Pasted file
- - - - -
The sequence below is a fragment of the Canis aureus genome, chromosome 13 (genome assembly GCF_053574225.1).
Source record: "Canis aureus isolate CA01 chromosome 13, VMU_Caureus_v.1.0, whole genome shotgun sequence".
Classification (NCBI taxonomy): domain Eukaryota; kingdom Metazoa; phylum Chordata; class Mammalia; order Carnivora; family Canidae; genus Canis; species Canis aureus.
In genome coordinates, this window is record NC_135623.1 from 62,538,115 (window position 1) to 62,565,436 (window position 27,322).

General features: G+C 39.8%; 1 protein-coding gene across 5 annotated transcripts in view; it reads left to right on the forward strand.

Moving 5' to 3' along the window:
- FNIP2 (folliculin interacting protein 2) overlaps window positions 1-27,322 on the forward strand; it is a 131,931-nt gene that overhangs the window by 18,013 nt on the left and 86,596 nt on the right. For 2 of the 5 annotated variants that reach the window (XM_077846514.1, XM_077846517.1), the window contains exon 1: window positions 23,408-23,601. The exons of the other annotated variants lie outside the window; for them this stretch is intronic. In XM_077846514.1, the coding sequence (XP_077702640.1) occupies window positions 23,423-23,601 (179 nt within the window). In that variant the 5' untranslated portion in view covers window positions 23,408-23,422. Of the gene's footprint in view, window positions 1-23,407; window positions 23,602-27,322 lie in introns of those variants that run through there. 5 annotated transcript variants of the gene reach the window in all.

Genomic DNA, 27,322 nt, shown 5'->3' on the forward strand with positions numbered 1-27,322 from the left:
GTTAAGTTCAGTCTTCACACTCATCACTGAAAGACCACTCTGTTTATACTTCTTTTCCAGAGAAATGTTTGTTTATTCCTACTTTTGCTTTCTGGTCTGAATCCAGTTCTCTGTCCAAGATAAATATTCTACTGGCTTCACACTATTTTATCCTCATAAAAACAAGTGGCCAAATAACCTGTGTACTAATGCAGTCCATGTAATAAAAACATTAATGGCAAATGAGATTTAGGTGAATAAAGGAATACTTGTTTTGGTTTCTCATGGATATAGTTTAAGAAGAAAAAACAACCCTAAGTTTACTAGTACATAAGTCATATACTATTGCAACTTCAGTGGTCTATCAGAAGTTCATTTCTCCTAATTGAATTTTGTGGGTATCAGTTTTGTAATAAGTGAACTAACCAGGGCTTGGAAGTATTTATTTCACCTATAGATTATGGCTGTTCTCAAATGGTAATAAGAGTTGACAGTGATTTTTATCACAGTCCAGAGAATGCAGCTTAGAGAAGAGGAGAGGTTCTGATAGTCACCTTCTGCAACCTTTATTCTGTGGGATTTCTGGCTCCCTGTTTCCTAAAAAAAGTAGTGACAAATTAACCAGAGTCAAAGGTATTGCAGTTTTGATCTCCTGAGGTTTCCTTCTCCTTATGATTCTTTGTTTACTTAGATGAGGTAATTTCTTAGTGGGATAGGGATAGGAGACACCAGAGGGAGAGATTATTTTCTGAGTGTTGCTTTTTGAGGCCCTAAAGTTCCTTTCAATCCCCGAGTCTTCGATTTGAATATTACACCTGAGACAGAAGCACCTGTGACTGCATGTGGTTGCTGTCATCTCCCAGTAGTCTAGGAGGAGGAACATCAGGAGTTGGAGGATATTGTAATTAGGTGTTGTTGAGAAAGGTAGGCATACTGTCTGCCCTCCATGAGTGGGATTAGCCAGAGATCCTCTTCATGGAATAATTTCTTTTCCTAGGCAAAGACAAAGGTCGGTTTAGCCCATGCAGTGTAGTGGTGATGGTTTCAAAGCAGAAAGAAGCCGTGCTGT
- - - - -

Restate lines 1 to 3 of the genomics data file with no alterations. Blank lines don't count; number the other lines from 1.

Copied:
The sequence below is a fragment of the Canis aureus genome, chromosome 13 (genome assembly GCF_053574225.1).
Source record: "Canis aureus isolate CA01 chromosome 13, VMU_Caureus_v.1.0, whole genome shotgun sequence".
Classification (NCBI taxonomy): domain Eukaryota; kingdom Metazoa; phylum Chordata; class Mammalia; order Carnivora; family Canidae; genus Canis; species Canis aureus.